“When patients lose their jobs or medical coverage, doctors and patients would likely be more willing to use generic alternatives to more expensive branded medicine,” writes Moody’s senior analyst Morris Borenstein.
While much of the world is willing it to never come, a recession can’t arrive soon enough for the generic pharma industry. Last year, Teva cut 14,000 jobs globally. Sun Pharma closed down its Cranbury, New Jersey, manufacturing plant, firing more than 100 people. Mylan laid off more than 500 workers in West Virginia. Novartis closed eight facilities and axed more than 2,000 jobs. The markets are abuzz with rumors that it may sell off its generic pharma arm, Sandoz, soon.
Yet if the industry can make it to the next recession, the clouds that appear dark for others might offer the generics sector a peek at a rainbow, say analysts and researchers. During a recession, where incomes are typically low, demand for the less-pricey alternatives should increase. Drugs, after all, are a “necessity,” says Sarkar Bose. Growing demand would compensate for the increase in competition sparked by the Trump administration’s policy moves and once again attract investors, while driving up stocks. For countries like India — which counts on the sector for 20 percent of its exports — the likely expanded sales of these medicines could counteract the expected loss in other trade during a recession. The country has faced criticism in the past for focusing on generics instead of on high-end specialty medicines. But the country’s increased sales to badly hit European nations during the last recession suggests “India’s long-term policy to concentrate on generic drugs was right,” says Sarkar Bose.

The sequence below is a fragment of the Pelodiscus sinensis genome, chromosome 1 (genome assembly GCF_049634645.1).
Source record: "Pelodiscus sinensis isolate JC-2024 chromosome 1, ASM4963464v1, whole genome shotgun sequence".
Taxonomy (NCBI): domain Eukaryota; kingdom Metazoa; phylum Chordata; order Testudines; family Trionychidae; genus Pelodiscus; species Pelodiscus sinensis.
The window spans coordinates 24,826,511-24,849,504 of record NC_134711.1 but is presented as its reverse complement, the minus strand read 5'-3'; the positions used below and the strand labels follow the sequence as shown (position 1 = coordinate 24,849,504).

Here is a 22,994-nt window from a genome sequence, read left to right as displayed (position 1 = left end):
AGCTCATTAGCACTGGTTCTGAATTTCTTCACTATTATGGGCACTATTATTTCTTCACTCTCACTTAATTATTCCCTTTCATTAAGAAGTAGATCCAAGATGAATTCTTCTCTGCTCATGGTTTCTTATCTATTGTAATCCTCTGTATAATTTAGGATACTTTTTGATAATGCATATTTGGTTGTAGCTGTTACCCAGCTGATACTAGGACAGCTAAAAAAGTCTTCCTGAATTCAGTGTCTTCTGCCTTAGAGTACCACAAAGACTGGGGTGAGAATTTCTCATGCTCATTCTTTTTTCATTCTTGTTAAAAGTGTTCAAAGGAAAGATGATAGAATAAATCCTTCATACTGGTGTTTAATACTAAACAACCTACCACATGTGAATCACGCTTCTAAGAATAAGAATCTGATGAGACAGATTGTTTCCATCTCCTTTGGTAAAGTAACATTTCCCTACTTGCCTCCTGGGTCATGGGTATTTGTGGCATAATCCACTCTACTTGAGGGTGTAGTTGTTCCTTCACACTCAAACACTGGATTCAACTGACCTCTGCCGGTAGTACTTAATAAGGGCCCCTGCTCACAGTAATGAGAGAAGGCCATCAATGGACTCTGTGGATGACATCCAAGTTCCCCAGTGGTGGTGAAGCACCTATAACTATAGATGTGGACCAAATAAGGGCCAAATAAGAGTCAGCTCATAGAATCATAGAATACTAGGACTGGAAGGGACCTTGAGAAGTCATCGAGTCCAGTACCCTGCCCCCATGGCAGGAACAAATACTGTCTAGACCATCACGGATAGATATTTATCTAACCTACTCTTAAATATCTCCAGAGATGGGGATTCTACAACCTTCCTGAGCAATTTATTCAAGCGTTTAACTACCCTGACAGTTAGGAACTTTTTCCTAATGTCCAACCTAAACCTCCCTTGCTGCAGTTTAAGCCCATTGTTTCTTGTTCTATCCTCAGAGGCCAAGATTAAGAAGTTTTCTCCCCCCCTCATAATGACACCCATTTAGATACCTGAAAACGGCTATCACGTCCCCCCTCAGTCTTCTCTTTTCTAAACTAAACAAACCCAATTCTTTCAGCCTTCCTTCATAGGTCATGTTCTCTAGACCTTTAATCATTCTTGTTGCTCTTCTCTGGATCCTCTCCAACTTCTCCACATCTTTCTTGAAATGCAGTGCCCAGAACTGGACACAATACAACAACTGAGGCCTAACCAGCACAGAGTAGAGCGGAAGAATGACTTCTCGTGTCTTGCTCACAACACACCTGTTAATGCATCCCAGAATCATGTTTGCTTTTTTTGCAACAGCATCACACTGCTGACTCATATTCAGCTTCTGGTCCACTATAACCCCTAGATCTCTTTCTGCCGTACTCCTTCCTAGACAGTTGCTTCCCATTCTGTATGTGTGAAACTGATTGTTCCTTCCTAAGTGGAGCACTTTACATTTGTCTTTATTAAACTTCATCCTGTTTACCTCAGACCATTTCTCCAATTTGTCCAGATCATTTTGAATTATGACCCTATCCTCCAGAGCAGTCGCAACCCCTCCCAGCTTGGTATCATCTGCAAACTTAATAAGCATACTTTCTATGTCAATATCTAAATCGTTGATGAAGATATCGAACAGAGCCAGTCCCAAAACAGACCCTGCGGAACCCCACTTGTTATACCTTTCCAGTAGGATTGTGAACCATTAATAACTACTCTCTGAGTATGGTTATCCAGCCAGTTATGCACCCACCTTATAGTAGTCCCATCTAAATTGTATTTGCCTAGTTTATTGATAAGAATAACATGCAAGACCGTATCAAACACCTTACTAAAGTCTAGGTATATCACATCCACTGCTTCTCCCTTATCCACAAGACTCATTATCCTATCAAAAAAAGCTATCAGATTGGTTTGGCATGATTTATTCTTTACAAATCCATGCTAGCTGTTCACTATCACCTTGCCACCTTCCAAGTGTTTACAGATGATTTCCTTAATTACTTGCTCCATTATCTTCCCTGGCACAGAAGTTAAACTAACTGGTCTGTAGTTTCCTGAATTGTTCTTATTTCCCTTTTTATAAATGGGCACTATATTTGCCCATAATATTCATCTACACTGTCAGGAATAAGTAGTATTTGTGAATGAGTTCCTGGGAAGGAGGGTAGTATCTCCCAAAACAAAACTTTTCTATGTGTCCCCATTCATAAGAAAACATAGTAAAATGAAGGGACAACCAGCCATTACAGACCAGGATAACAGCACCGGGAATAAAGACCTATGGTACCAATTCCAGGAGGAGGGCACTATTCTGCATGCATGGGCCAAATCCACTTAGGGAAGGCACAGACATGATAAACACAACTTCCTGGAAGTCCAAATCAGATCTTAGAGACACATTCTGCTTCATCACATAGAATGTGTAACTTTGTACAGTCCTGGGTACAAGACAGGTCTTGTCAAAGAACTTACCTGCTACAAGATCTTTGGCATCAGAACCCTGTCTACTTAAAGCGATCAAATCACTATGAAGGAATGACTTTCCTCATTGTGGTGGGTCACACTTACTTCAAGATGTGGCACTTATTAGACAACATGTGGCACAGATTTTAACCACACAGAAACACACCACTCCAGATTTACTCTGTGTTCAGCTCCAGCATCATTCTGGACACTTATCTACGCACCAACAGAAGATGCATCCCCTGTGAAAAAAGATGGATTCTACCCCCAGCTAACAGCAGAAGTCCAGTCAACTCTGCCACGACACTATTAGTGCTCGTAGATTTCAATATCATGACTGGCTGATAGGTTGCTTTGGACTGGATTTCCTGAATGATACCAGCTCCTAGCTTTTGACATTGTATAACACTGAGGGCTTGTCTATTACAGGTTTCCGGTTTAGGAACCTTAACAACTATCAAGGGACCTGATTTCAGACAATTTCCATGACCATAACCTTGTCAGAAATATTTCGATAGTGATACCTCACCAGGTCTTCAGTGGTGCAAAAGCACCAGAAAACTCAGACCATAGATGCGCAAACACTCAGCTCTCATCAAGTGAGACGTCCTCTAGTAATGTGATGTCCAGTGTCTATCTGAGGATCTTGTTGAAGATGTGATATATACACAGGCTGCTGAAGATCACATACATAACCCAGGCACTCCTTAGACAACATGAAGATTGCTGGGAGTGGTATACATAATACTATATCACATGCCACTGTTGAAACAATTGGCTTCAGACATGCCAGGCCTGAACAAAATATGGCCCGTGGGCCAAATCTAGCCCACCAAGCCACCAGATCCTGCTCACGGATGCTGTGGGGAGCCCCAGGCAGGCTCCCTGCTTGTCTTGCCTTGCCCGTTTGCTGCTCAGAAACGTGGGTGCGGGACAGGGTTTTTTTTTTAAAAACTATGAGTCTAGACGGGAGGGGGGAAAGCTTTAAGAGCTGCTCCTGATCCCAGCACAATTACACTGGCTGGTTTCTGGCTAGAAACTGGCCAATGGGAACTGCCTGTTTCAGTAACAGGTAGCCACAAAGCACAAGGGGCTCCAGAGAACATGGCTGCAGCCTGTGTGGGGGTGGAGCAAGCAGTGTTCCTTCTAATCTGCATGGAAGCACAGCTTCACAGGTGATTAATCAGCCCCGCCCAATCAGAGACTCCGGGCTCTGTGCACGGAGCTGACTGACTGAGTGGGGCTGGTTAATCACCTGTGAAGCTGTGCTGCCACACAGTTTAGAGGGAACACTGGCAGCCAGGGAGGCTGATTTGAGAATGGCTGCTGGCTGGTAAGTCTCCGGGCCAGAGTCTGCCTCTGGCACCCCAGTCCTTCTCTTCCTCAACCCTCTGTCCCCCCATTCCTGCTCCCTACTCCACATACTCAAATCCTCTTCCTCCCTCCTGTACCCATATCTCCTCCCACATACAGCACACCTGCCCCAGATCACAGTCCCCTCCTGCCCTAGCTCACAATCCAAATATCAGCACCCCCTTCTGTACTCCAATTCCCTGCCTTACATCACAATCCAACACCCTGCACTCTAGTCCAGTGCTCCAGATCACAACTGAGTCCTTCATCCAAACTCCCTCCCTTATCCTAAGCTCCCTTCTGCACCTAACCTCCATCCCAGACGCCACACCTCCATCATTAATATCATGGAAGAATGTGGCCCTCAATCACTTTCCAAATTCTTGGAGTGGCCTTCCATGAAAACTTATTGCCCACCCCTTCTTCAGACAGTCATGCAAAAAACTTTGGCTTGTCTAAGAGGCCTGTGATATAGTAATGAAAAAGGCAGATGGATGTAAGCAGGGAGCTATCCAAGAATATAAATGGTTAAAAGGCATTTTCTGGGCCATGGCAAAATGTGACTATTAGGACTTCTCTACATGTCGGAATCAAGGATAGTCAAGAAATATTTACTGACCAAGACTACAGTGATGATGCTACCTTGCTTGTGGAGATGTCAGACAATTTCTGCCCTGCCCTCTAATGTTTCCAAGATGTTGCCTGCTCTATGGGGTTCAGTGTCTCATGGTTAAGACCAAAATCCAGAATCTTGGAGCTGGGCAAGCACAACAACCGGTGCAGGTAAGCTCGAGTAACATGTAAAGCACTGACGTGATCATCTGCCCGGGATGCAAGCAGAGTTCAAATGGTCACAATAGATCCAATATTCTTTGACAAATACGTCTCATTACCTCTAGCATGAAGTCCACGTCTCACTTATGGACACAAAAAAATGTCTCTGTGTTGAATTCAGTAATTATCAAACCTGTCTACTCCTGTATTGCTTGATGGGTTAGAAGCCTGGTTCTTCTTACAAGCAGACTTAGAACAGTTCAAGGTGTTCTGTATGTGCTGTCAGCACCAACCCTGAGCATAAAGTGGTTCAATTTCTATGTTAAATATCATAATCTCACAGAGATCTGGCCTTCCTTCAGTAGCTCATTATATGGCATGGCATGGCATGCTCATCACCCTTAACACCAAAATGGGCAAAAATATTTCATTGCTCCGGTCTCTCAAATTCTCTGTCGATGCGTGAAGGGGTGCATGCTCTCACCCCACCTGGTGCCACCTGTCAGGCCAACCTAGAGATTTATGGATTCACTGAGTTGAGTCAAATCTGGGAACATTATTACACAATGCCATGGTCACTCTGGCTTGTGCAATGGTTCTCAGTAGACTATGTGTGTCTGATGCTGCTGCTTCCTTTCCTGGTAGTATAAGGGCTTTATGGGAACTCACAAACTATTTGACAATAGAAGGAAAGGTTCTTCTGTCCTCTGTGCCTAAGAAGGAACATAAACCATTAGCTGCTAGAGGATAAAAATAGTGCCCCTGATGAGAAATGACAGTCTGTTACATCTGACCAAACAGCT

Just how much different manufacturers benefit will depend on where and how fast the next slowdown spreads. More than 50 percent of sales for Teva and Mylan are outside the U.S., for instance. They also have the most diverse product mixes in the U.S., Borenstein notes, which would seemingly bolster them against market volatility.
For sure, there could be some storm clouds even generics wouldn’t be able to avoid. Generic drug makers heavily rely on patent expirations to drive profits, a process that can be tricky to navigate as political or regulatory changes are instituted. Some patients in hardship could even choose to forgo necessary drugs, although that is likely a small population. Another twist? If the Donald Trump-led economic sanctions against China and India drag on into the next downturn, the generic medicines predominantly developed in Asia could be “under heavy tariff,” adds Sarkar Bose, which may lead to the sector underperforming.
And for billions of people around the world, a global recession would be devastating. Still, if generic pharma survives and recovers thanks to a slowdown, that might be one good thing to come out of that pain.